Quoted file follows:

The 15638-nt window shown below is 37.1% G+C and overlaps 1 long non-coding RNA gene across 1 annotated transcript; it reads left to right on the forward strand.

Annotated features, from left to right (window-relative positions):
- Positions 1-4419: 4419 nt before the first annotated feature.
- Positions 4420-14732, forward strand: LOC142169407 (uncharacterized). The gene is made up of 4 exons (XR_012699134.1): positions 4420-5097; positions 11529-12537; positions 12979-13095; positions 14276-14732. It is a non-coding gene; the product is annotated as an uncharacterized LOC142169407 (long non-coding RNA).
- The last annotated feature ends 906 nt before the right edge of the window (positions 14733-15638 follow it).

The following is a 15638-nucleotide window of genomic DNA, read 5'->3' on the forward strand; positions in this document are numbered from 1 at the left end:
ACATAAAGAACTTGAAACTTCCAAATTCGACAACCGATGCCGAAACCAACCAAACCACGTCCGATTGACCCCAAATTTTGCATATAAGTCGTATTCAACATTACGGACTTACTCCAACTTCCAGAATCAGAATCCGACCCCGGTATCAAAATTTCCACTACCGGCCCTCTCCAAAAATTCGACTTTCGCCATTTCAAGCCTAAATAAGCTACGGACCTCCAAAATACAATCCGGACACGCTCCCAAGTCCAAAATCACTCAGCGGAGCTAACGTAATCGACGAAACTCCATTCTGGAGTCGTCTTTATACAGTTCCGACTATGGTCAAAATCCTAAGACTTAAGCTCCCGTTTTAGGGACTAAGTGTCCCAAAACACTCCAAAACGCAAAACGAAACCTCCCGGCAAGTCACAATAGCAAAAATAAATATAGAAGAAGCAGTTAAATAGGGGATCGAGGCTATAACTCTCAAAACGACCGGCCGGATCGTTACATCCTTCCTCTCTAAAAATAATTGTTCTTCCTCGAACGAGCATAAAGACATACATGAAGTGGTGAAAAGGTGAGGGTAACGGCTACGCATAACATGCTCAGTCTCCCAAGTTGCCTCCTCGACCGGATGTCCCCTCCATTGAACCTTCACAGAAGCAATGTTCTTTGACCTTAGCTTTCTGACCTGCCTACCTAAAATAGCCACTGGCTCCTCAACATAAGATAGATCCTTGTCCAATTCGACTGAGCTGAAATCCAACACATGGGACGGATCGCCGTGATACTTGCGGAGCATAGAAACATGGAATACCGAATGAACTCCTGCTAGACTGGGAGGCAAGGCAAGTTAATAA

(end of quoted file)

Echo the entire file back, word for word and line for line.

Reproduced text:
The 15638-nt window shown below is 37.1% G+C and overlaps 1 long non-coding RNA gene across 1 annotated transcript; it reads left to right on the forward strand.

Annotated features, from left to right (window-relative positions):
- Positions 1-4419: 4419 nt before the first annotated feature.
- Positions 4420-14732, forward strand: LOC142169407 (uncharacterized). The gene is made up of 4 exons (XR_012699134.1): positions 4420-5097; positions 11529-12537; positions 12979-13095; positions 14276-14732. It is a non-coding gene; the product is annotated as an uncharacterized LOC142169407 (long non-coding RNA).
- The last annotated feature ends 906 nt before the right edge of the window (positions 14733-15638 follow it).

The following is a 15638-nucleotide window of genomic DNA, read 5'->3' on the forward strand; positions in this document are numbered from 1 at the left end:
ACATAAAGAACTTGAAACTTCCAAATTCGACAACCGATGCCGAAACCAACCAAACCACGTCCGATTGACCCCAAATTTTGCATATAAGTCGTATTCAACATTACGGACTTACTCCAACTTCCAGAATCAGAATCCGACCCCGGTATCAAAATTTCCACTACCGGCCCTCTCCAAAAATTCGACTTTCGCCATTTCAAGCCTAAATAAGCTACGGACCTCCAAAATACAATCCGGACACGCTCCCAAGTCCAAAATCACTCAGCGGAGCTAACGTAATCGACGAAACTCCATTCTGGAGTCGTCTTTATACAGTTCCGACTATGGTCAAAATCCTAAGACTTAAGCTCCCGTTTTAGGGACTAAGTGTCCCAAAACACTCCAAAACGCAAAACGAAACCTCCCGGCAAGTCACAATAGCAAAAATAAATATAGAAGAAGCAGTTAAATAGGGGATCGAGGCTATAACTCTCAAAACGACCGGCCGGATCGTTACATCCTTCCTCTCTAAAAATAATTGTTCTTCCTCGAACGAGCATAAAGACATACATGAAGTGGTGAAAAGGTGAGGGTAACGGCTACGCATAACATGCTCAGTCTCCCAAGTTGCCTCCTCGACCGGATGTCCCCTCCATTGAACCTTCACAGAAGCAATGTTCTTTGACCTTAGCTTTCTGACCTGCCTACCTAAAATAGCCACTGGCTCCTCAACATAAGATAGATCCTTGTCCAATTCGACTGAGCTGAAATCCAACACATGGGACGGATCGCCGTGATACTTGCGGAGCATAGAAACATGGAATACCGAATGAACTCCTGCTAGACTGGGAGGCAAGGCAAGTTAATAA